Alice in Wonderland (1951) Review — Magical Roadtrip

So what would Hunter S. Thompson’s reaction to this world be, anyways?

  • Alice in Wonderland is one of those movies that’s really hard to criticize in a normal fashion because it’s a movie that’s purposefully designed to not have a narrative of any kind – and anyone who’s seen that awful Tim Burton film would know that trying to give it is a recipe for disaster. You’re just supposed to be watching this young girl named Alice exploring this magical world and running into all the strange creatures that Wonderland contains.
  • I’ve personally never read the Lewis Carroll novels, but from what I heard, this adaptation of the first book cut out ALOT from it, which a few novel purists have derided it for me. Personally, I’m glad it did that. Because while I do like the imagination in this film like everyone else, watching that for over an hour can get a bit tiresome for me. Not really a fan of the whole “watching purely for the visuals” state of mood that so many of today’s sakuga fandom seems to be, and while Alice in Wonderland has the advantage of funny characters, we’re not talking Rodney Dangerfield levels of hilarity here.

These two are great on their own, but when they’re together…only Wonderland can handle that combination

  • But they are nice to watch, all the same. Alice is a very reactionary character, but it’s hard not to like her because of how earnest she is, along with her relatable frustrations at being trapped in a world where logic just doesn’t apply. And when you set that against colorful characters like the Mad Hatter, the Cheshire Cat, and the Queen of Hearts, you get some really neat surreal humor out of it.
  • Her interactions with the less popular characters like the Caterpillar, the Dodo, and those Tweedle Twins are not quite as engaging, but they’re still fun for what they are. I really like those smoke effects used by the Caterpillar whenever he says a word that sounds like a letter.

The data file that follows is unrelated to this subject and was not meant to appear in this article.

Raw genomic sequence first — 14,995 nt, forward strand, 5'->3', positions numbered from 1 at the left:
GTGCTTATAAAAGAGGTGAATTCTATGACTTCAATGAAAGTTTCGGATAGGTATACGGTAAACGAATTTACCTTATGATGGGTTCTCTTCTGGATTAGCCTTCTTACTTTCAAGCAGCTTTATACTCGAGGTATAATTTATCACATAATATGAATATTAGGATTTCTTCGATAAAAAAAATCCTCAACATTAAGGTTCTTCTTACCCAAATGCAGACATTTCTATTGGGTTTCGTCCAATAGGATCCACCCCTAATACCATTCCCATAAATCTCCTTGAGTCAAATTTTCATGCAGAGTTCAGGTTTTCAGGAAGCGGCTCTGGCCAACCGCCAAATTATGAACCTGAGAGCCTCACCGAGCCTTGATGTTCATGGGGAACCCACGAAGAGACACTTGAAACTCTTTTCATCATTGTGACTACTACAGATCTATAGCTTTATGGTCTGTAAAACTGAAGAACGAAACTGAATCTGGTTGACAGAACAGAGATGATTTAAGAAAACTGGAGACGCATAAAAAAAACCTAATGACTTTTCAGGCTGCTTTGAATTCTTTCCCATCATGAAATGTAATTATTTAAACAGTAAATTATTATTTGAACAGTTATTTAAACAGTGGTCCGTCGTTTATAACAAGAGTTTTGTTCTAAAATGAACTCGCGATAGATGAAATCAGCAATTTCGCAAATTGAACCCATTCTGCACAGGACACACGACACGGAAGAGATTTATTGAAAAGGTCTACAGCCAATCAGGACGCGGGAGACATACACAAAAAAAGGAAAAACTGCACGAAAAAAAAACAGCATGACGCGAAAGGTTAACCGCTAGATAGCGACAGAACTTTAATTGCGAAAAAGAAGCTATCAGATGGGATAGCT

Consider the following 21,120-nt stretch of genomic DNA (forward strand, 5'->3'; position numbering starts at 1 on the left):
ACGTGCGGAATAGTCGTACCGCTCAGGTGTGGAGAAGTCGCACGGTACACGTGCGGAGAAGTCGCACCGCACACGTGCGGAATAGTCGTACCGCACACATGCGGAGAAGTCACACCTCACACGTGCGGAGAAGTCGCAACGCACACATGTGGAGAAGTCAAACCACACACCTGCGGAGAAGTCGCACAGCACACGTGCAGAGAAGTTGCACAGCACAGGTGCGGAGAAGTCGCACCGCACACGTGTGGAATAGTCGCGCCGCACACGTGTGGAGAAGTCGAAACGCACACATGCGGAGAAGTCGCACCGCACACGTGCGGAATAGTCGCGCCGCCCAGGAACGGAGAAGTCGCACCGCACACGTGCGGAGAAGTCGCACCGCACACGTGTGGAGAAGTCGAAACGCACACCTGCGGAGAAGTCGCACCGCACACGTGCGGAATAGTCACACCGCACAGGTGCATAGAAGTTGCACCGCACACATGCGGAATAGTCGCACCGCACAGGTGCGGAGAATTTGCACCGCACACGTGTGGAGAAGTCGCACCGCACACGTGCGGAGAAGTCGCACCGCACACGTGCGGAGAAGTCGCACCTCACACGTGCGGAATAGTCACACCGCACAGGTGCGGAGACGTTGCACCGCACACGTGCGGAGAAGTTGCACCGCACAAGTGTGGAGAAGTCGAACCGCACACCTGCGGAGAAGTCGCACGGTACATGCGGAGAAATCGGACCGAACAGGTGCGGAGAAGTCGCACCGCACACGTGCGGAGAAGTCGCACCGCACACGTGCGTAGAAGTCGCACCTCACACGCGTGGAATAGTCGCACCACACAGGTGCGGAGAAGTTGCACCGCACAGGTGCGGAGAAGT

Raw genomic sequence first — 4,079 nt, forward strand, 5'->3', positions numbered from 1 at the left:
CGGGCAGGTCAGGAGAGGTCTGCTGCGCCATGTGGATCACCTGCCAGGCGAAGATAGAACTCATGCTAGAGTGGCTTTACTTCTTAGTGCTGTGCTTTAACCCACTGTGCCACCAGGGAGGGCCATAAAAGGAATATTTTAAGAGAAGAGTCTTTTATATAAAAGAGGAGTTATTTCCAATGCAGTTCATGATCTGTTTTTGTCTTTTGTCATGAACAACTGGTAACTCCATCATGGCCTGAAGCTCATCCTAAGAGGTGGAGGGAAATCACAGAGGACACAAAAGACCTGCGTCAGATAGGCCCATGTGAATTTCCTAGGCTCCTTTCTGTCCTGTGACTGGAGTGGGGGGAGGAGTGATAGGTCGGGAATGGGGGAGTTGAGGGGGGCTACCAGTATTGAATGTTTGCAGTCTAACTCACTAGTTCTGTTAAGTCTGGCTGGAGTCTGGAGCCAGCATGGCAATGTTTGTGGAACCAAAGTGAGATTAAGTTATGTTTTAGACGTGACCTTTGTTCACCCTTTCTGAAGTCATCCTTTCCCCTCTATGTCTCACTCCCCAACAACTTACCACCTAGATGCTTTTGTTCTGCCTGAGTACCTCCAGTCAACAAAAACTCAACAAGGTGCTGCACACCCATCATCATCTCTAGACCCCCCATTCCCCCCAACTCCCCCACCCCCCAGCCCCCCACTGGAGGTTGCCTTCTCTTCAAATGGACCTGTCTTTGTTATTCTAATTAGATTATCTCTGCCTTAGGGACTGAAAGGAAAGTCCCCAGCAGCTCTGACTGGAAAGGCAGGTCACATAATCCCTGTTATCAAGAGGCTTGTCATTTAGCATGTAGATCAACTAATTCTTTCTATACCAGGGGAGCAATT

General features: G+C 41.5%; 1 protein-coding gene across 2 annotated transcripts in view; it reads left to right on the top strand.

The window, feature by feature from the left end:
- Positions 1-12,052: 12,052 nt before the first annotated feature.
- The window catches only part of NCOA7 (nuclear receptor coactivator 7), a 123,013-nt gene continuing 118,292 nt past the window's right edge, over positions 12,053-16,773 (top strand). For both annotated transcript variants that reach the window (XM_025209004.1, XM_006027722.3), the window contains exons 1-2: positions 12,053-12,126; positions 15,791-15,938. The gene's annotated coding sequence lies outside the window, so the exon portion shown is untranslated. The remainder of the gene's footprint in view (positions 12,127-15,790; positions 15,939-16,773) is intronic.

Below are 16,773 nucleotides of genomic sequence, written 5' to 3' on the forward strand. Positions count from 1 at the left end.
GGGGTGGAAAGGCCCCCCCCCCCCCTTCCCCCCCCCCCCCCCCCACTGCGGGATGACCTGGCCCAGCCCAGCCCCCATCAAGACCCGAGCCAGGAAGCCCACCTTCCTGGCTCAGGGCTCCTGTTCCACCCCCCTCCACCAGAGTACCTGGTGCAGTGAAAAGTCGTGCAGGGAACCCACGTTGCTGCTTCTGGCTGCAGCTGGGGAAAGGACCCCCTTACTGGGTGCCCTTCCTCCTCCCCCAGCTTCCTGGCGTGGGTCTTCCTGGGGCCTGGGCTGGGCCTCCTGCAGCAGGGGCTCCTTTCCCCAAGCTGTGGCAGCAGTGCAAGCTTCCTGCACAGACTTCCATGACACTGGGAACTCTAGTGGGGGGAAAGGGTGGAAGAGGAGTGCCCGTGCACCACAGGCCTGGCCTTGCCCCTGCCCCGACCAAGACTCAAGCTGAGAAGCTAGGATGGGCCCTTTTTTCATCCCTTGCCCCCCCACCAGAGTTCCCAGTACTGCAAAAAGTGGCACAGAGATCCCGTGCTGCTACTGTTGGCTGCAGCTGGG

• The songs I’m not quite familiar with apart from the one sung in the opening credits and that Un-birthday one because of the Sing-A-Long videos I used to own as a kid. I remember them being good when they showed up, but I honestly can’t remember the lyrics for any of them.

Funny how that caterpillar never says the word “pee” in this movie

  • There’s really a whole lot to like about Alice in Wonderland for those seeking visual splendor, and a good amount of people who prefer their stories to be narrative-driven can still find things to like in this movie even to this day. From the bright colors to the crafty methods Alice uses to try to get herself out of trouble, only for the inhabitants to strike back with methods of their own, there is absolutely no way anyone can accuse that title of false advertising.
  • But of course, the real draw that gives the movie an edge is how you can never quite tell if these Wonderland inhabitants are trying to be friendly with Alice or wanting to murder her after their fun is over. I assume that’s from the original book, and a lot of people seem to like that aspect, hence the creation of those Alice games as well as why Mad Hatter is such a popular Batman villain. It really is weird to watch these Disney movies again and discover just how much fucked-up shit slipped by as a kid. I certainly didn’t realize how disturbing those off-screen beheadings were when I was six.

I wonder if it’s possible to sleep that peacefully against a tree, what with all the ants and everything?

  • I definitely don’t like this movie as much as most people do, but Alice in Wonderland is still a classic that holds up after all these years in terms of visual imagination and surprisingly edgy kid stuff. Which makes me wonder, why is that when I google the name, the Tim Burton one is always at the very top of the search bar?

Minor Quips

  • Exactly what does the White Rabbit do anyways?
  • I’ve heard Walt Disney himself didn’t like this movie. Can’t imagine why.

4 responses to “Alice in Wonderland (1951) Review — Magical Roadtrip

  1. I must admit as a kid I enjoyed this but never had a clue that there was actually a story. It was more just watching a series of interesting things happen and then it all just kind of ended. It was only in my teens and after I read the books and rewatched this film that I kind of got that there was actually a story.

  2. Alice in Wonderland always comes across as a poor man’s Spirited Away. But that almost sounds like a compliment these days given the movie was made over 60 years ago.

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